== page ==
In a parliamentary written answer on 2 November, Mr Burt said that postponing the cap’s introduction from April 2016 to April 2020, will be to the detriment of 23,000 pensioners in 2016/17. It could also hit 80,000 more older people over the next decade.
The written answer said: “Based on the most recent impact assessment, had the cap system been implemented in April 2016, approximately 23,000 older people in England would have benefited immediately in 2016/17, and by 2025/26 up to 80,000 additional older people would have received state support.”
This answer comes months after the government announced that it had decided to delay the introduction of a cap of £72,000 on the amount people pay towards their residential care.
On 17 July 2015, Mr Burt wrote to councillor Izzi Seccombe, chairman of the Local Government Association, explaining that although he agreed that the Care Act 2014 was “a historic piece of legislation, and an incredibly important moment for adult social care”, the introduction of the cap on care costs was necessary “to ensure that the new system works from day one”.
However, Janet Davies, joint founder and managing director for national care fees advisory network Symponia, said the cap was only part of the whole picture.
Ms Davies said: “Even if the care cap had been implemented as promised in April 2016, it is Symponia’s understanding that the people in care at this time were unlikely to have expended their care cap until November 2021.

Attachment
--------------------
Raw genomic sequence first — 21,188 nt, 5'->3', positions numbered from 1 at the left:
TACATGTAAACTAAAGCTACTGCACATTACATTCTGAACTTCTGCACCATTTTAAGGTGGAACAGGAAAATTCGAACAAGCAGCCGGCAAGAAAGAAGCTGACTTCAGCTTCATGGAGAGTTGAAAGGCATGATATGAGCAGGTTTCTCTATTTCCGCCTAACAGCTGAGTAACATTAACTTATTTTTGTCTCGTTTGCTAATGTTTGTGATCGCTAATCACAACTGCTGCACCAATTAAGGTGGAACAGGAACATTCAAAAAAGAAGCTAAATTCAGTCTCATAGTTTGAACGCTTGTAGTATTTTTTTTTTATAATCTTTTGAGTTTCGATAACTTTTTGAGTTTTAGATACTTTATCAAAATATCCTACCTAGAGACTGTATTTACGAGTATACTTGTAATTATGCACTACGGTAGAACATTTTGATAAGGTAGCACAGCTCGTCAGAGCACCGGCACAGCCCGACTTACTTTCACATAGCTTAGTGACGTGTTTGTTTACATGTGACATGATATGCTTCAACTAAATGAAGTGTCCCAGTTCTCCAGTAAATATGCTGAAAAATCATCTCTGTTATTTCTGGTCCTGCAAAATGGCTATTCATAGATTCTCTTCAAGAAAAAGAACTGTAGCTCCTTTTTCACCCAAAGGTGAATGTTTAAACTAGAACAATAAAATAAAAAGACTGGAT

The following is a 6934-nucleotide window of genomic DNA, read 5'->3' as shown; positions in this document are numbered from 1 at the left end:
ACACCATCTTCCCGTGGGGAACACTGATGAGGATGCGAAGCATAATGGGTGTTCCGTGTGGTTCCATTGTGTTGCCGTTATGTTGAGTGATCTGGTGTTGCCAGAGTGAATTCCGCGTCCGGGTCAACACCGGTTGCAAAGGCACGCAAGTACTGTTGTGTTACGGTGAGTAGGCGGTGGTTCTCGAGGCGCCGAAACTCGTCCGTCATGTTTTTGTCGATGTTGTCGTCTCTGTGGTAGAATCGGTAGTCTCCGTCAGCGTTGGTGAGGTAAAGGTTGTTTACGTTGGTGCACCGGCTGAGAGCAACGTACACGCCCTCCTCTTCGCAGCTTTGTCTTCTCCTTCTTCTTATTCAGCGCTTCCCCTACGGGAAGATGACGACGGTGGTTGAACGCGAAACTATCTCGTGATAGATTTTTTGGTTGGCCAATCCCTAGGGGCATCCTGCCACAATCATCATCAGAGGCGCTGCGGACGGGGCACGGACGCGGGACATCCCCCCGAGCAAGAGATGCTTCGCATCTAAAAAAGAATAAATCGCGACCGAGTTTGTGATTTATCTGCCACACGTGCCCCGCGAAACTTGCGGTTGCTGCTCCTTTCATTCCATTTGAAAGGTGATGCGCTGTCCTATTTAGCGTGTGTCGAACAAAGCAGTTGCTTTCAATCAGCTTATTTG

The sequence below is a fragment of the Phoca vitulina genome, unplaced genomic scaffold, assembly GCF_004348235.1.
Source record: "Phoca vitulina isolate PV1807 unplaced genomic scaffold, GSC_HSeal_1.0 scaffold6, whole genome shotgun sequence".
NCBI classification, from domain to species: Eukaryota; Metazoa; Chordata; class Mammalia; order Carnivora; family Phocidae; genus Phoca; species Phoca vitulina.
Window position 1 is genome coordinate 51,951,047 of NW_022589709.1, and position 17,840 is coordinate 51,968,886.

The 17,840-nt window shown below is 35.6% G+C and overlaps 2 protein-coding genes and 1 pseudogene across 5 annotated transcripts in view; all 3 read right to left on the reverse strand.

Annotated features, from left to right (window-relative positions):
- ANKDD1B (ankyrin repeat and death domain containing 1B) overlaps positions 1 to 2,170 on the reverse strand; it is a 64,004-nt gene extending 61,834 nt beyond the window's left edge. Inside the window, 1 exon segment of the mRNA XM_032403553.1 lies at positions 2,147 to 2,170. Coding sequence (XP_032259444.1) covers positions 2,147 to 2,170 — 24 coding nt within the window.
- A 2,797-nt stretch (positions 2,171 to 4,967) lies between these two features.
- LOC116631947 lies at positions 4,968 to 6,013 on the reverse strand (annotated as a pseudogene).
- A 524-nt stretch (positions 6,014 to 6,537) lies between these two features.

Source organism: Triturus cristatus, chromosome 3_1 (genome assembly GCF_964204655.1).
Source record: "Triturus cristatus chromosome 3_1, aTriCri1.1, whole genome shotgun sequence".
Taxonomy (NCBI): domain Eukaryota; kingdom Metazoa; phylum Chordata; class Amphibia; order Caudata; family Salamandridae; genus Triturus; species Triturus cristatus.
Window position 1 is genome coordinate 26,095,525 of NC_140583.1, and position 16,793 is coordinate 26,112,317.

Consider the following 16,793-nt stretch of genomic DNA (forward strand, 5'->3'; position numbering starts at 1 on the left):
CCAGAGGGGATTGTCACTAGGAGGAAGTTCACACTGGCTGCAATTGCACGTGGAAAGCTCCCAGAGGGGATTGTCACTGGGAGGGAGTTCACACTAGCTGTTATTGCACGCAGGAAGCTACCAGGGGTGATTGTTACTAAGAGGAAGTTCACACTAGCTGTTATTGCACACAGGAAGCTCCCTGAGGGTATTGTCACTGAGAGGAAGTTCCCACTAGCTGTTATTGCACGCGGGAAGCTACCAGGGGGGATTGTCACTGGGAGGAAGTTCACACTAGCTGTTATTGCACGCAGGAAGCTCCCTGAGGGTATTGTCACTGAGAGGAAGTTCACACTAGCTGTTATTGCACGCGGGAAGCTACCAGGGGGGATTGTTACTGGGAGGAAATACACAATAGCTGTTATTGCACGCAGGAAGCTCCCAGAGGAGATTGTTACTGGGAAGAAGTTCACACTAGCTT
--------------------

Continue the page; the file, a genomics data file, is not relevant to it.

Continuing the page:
“It is all very well lambasting the government for breaking its promise, but the care cap was never the panacea it was cracked up to be. We understand why people think postponing the cap is a betrayal, but few people actually live in a care home long enough to erode their care cap, which, depending on which figure you use, will take five to five-and-a-half years.”
James Burke, managing director of Dover-based Black & White Financial Planning, said: “I believe the difficulty with planning for care costs is the number of unknowns. Will care actually be required? If so, what type of care and for how long?
“I have clients with immediate needs who are reluctant to spend their savings because of the possibility of future long-term care costs. I believe the care cap would help the insurance market in developing a product to meet LTC [long-term care] costs, which in my view is likely to be the best way of helping clients to prepare for meeting potential long-term care costs. I would also support the idea of allowing tax-free access to pension savings if they are used to meet care costs.”